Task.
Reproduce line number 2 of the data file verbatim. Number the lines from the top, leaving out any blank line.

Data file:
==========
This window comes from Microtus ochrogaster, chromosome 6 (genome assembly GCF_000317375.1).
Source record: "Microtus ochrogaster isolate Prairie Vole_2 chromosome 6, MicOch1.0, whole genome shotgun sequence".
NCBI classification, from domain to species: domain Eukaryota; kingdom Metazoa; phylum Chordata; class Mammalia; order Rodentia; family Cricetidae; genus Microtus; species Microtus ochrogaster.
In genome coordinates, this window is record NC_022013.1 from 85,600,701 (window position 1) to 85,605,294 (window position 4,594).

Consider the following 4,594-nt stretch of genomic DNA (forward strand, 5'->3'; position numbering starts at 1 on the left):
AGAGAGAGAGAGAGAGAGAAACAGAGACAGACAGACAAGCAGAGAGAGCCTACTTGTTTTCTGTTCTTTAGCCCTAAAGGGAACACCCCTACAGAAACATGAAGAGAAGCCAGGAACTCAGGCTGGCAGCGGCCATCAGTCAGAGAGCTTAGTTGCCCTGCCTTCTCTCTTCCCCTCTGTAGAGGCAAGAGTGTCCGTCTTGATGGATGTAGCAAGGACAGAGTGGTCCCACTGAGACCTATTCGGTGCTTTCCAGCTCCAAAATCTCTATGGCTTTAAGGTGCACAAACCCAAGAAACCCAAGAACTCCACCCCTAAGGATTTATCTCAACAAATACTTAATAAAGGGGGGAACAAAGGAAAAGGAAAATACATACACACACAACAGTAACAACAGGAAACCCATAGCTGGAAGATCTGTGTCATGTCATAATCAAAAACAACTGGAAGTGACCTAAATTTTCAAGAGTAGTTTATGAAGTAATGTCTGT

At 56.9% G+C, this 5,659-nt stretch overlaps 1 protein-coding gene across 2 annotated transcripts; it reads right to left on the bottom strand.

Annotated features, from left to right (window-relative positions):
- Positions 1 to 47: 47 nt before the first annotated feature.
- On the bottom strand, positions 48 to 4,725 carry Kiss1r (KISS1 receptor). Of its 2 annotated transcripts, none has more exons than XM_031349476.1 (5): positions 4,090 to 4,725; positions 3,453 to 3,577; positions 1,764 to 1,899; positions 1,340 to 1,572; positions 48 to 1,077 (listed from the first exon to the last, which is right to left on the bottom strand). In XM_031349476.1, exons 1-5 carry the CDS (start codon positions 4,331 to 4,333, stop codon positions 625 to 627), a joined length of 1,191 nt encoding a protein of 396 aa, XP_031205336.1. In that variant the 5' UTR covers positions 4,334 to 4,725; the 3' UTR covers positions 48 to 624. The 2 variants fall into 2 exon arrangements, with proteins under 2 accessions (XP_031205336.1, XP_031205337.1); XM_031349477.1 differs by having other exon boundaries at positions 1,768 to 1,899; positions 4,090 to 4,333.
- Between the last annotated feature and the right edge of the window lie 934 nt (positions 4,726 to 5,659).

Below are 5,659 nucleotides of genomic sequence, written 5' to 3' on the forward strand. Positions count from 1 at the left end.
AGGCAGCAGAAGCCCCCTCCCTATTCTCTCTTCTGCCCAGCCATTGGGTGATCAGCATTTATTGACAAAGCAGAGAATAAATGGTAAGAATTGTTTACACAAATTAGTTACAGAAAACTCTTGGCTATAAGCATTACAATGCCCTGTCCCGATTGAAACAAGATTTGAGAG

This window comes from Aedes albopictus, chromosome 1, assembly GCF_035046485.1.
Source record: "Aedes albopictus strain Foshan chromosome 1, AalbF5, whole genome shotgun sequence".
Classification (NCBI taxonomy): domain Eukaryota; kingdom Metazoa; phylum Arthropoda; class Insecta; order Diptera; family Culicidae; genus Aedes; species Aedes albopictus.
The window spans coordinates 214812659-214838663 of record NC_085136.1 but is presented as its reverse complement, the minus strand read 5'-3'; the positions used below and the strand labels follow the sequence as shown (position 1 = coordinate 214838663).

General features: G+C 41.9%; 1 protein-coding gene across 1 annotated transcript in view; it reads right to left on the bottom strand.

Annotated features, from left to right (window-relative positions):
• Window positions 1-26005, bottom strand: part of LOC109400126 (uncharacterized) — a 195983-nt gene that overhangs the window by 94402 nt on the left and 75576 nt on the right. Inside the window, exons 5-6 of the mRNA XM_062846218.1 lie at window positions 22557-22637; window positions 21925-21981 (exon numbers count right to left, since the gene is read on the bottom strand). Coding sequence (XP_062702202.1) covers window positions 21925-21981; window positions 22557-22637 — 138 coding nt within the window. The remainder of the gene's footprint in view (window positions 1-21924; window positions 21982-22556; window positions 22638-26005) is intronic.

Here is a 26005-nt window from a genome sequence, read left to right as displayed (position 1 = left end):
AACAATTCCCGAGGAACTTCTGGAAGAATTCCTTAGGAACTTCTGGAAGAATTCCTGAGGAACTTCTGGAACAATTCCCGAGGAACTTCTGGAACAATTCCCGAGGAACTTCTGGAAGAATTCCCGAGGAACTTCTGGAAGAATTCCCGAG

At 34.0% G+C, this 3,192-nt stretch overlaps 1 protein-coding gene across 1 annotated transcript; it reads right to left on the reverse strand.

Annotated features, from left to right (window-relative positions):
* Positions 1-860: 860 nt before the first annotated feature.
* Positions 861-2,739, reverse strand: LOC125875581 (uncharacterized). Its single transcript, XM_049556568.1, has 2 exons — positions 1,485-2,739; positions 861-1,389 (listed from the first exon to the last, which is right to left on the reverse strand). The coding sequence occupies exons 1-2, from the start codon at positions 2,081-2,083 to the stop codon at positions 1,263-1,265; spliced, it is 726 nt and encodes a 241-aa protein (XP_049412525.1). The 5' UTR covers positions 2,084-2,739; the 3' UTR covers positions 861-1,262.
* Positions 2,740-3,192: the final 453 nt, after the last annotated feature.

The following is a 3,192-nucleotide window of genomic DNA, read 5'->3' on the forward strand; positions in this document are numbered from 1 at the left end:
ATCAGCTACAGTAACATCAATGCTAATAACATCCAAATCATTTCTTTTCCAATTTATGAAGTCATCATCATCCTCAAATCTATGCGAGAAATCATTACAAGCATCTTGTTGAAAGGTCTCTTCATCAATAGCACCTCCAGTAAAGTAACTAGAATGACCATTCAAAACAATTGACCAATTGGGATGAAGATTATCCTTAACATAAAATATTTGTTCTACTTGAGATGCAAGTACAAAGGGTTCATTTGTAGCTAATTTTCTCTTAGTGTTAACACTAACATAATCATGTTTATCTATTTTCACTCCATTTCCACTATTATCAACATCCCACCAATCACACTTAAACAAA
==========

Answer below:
Source record: "Microtus ochrogaster isolate Prairie Vole_2 chromosome 6, MicOch1.0, whole genome shotgun sequence".